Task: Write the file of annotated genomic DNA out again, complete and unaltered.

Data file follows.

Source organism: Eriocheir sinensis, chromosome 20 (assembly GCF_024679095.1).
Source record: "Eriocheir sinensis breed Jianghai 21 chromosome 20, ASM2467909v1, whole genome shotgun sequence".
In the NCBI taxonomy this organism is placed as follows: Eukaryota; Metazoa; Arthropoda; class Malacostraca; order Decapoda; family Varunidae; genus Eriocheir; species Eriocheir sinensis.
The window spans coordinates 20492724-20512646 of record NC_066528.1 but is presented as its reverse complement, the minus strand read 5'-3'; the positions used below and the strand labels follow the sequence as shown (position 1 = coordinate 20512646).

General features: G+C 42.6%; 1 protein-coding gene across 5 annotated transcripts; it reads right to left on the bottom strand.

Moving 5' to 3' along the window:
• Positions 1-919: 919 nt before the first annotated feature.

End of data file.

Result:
Source organism: Eriocheir sinensis, chromosome 20 (assembly GCF_024679095.1).
Source record: "Eriocheir sinensis breed Jianghai 21 chromosome 20, ASM2467909v1, whole genome shotgun sequence".
In the NCBI taxonomy this organism is placed as follows: Eukaryota; Metazoa; Arthropoda; class Malacostraca; order Decapoda; family Varunidae; genus Eriocheir; species Eriocheir sinensis.
The window spans coordinates 20492724-20512646 of record NC_066528.1 but is presented as its reverse complement, the minus strand read 5'-3'; the positions used below and the strand labels follow the sequence as shown (position 1 = coordinate 20512646).

General features: G+C 42.6%; 1 protein-coding gene across 5 annotated transcripts; it reads right to left on the bottom strand.

Moving 5' to 3' along the window:
• Positions 1-919: 919 nt before the first annotated feature.